How to Choose a Hebrew School
Making the right decision for your family and your life
Take a Tour
Schedule a tour of the school and visit some classes. You can tell the most about a program by visiting it during school hours. Do things seem to be running smoothly? Are the classrooms cheerful? Is the space appropriate for learning? Are the students happy and engaged? A good program will "feel" good when you're in the building. Remember that not all religious school programs are in spaces built to be schools--some may meet in nursery school classrooms, libraries, sanctuaries or even offices. Students studying in these unusual settings should still be actively engaged in exciting, meaningful and stimulating learning.
Do Your Homework
Ask other parents or the education director about the school's curriculum. Many parents discover in retrospect that the curriculum of a Hebrew school doesn't particularly suit their needs. For instance, parents may be eager to have a child become proficient in Modern Hebrew, but the school emphasizes liturgical Hebrew. Other schools emphasize tefillah, prayer and participation in Shabbat services over other areas of study. Hebrew schools are limited by time, and often must "leave out" some areas of study in order to help students become literate in other subjects. This is not a bad thing--on the contrary, it allows teachers and students to focus their attention on areas in which students can develop deeper knowledge. Look at the curriculum and make sure it addresses your particular family's needs.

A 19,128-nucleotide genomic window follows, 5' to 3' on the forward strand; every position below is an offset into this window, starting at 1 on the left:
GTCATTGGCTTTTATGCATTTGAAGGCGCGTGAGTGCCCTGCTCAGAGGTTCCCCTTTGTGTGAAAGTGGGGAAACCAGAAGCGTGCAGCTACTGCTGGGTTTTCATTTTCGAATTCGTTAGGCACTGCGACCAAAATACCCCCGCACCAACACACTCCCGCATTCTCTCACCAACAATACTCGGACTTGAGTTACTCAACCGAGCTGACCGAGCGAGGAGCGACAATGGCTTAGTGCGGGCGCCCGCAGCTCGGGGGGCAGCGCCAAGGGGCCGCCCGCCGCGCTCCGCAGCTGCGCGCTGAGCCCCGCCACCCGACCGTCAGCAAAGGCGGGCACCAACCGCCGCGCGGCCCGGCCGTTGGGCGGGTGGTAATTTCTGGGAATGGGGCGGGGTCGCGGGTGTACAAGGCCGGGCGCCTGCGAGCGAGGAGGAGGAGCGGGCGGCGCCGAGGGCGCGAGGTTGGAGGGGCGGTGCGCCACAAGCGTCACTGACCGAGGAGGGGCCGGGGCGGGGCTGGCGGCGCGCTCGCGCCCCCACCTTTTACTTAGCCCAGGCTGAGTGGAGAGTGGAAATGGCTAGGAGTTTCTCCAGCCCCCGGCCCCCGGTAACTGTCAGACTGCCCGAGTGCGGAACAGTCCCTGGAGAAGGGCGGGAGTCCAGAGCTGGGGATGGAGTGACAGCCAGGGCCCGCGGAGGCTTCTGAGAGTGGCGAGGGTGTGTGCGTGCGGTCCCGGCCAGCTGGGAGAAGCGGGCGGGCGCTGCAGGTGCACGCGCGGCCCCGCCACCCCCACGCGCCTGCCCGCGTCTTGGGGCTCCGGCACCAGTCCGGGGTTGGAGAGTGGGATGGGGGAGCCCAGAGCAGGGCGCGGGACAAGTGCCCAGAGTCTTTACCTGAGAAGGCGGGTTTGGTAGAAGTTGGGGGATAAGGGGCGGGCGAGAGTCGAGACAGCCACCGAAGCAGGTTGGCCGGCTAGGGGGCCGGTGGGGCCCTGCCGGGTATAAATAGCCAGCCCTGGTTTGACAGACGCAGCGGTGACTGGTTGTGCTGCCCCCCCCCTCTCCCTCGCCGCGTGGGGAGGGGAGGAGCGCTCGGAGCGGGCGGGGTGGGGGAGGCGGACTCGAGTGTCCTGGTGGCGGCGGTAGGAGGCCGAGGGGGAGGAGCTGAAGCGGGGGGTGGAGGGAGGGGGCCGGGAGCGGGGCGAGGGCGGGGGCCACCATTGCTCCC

Who's in Charge?
The educational leadership and teaching faculty make a school what it is. A good school will have a clearly articulated educational vision and a director or principal who guides the program and sets the agenda for change and growth. Meet with the education director and ask her to share her vision for the school. Don't hesitate to come prepared with questions; discuss any anxieties you may have about the process and what it will take to make the experience a positive one for your child and your family. Learn a bit about the faculty and even ask to take a look at textbooks and other materials. Taking some time to meet with the head of the school will help you to get to know the school more intimately, and let you know if you're making the right choice.
The Shema teaches us v'shinantam l'vaneha, you shall teach the words of Torah to your children. The obligation of providing a child with a Jewish education rests on the shoulders of the parents. While you may not want teach in your child's Hebrew school, you should find out how parents are involved in the school. Is there an active School or Education Committee? Are parents invited and encouraged to volunteer? Does the synagogue community rely on lay leadership? Parents should be actively involved in the governance of the school, in planning and executing programs, and in the life of the community. This doesn't mean that you need to get involved right away, but it opens the door for you to participate in your child's education at some later date.
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